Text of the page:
There are about two dozen stages located in every nook and cranny of the site. You simply follow the hordes as they climb up steps onto walls or walk through tunnels to get from stage to stage. Just when you think you’ve got to every single stage on the site, you find another one situated where you least expect it.
Whatever about the two main stages where the bigger acts perform, it’s the smaller stages which provide the most surprises. These cater for all musical tastes, from Latin, reggae and indie rock to happy hardcore, live electronica, cheesy trance and a couple of dozen metal/punk bands making the fiercest, angriest racket imaginable. In their midst, you’ll find exciting bands such as Vrelo, Orkestra del Sol and the Pannonia All Stars doing their thing.
It’s not all music, though. In keeping with EXIT’s political roots, there are dozens of stalls vociferously advocating an assortment of causes. You’ll be handed anti-vivisection and anti-trafficking leaflets, along with more on vegetarianism, gay rights, women’s refug- es, recycling, why Serbia needs to be in the EU and the importance of keeping Novi Sad a Nazi-free zone. There is also someone attempting to promote the benefits of yoga, but there are few takers.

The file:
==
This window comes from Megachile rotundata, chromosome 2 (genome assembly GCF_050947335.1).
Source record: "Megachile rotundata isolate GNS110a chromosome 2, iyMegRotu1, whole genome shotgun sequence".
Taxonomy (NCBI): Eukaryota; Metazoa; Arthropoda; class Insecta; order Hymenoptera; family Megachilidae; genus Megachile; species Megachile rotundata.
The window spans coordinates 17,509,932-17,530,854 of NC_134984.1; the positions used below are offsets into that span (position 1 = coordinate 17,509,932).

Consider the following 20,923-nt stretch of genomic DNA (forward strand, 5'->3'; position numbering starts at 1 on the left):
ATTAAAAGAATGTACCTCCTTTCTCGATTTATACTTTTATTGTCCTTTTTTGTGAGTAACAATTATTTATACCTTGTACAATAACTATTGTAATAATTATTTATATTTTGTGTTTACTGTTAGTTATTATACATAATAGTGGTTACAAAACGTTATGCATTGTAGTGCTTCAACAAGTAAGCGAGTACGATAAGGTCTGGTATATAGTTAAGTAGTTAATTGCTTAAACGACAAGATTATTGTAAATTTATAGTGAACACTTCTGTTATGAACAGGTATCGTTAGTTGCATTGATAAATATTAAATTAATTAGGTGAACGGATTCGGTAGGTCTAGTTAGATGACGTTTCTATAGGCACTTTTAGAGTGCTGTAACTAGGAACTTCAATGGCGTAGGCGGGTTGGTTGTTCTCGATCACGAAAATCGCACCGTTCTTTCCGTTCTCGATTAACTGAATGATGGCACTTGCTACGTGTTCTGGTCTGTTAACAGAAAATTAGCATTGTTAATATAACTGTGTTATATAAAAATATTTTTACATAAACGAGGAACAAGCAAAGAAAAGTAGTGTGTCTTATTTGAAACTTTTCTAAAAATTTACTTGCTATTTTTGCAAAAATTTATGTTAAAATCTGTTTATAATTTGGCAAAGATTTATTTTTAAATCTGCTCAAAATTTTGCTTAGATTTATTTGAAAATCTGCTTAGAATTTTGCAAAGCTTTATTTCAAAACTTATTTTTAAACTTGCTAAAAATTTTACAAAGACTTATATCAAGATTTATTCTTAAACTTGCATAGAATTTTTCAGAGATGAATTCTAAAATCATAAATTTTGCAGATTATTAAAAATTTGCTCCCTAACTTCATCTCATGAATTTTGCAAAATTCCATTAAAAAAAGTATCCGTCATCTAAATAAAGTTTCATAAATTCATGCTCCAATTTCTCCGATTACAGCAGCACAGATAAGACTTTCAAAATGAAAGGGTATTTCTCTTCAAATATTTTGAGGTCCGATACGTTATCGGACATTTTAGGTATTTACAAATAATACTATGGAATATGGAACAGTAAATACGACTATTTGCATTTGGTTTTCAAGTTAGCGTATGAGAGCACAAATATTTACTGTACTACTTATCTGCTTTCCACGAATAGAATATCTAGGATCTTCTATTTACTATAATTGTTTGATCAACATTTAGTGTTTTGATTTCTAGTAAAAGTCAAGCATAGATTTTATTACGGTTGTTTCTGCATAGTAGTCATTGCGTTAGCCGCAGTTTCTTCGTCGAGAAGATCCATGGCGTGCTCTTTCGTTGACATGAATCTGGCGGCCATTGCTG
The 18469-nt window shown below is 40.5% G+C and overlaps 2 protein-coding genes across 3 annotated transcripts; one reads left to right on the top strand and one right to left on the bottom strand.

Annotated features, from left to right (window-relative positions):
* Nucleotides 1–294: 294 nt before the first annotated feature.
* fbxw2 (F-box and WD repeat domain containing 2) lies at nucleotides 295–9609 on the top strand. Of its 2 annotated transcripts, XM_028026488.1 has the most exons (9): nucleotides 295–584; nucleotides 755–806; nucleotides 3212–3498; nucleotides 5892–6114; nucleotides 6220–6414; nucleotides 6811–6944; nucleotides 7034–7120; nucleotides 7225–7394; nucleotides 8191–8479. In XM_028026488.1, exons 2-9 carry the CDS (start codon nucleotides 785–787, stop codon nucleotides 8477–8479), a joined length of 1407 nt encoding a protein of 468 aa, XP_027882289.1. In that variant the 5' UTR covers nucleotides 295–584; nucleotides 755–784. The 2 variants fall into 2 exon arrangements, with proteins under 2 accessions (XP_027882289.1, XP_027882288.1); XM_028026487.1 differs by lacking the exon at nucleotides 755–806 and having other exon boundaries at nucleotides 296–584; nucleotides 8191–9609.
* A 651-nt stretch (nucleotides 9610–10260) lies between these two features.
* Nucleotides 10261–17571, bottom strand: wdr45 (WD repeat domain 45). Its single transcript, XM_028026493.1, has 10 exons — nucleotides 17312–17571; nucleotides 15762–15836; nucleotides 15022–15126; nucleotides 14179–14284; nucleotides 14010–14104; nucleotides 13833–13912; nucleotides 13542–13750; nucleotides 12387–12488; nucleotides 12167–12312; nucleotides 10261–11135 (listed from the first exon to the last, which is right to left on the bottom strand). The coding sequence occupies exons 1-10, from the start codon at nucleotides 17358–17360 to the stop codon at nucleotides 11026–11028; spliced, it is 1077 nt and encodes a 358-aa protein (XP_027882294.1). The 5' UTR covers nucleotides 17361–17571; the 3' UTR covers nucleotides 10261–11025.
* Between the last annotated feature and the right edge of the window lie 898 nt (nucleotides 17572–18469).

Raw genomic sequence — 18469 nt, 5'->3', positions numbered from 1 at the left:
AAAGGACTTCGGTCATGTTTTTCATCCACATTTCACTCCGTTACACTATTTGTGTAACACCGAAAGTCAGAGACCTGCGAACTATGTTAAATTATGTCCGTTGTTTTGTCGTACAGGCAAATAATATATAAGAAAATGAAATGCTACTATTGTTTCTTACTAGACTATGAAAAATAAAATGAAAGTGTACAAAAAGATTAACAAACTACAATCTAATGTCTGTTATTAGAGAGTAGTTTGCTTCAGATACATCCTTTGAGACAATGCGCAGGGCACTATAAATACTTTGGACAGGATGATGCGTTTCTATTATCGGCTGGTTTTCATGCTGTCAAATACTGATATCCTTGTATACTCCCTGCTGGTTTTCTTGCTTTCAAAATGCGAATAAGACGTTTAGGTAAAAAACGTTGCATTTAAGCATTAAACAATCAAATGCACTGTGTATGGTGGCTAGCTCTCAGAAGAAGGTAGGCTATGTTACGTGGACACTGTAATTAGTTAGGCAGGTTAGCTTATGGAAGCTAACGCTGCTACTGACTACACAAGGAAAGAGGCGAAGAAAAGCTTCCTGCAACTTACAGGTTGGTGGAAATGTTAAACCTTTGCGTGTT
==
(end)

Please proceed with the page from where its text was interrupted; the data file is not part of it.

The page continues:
While the bulk of the acts and DJs on the smaller stages may not be household names beyond the Balkans, EXIT does still draw the big names. This year, Manu Chao caused road-blocks around the main stage when he and his band performed last Saturday night.
Others who rose to the occasion included The Gossip (whose new material sounds fantastic), the excellent Gogol Bordello (a sort of homecoming for the New York gypsy punk band), Ministry (the industrial metal band playing one of their final shows ever), The Hives and a rejuvenated Paul Weller, complete with a blistering make-over for Eton Rifles.
Some, though, did not fare quite so well. Pharrell Williams from NERD had sound issues which led him to petulantly fling his microphone at some poor, unfortunate roadie. Both Primal Scream and The Streets also failed to sizzle or connect with the audience, while Roni Size and Reprazent seemed a tad lost on that big stage.
Festival headliners the Sex Pistols may have drawn a big crowd, but a muddy sound and pretty tired renditions of the classics meant people began to stream away from the stage after about three songs.
Over on the dance stage, it was Audion’s subtle, sexy, tweaked house, Francois K’s masterclass in mood-setting, the sleazy electro of Claude VonStroke, a live set from Booka Shade and an epic set from Swedish house producer Axwell which took all the plaudits.
As the thousands left the site in the early hours of Monday morning, the last thing they saw was a reminder about next year. In July 2009, EXIT will celebrate its 10th anniversary. That really should be the greatest rock’n’rave weekend of the year.
Clockwise from above: Beth Ditto of The Gossip, Pelle Almqvist of the Hives and Paul Weller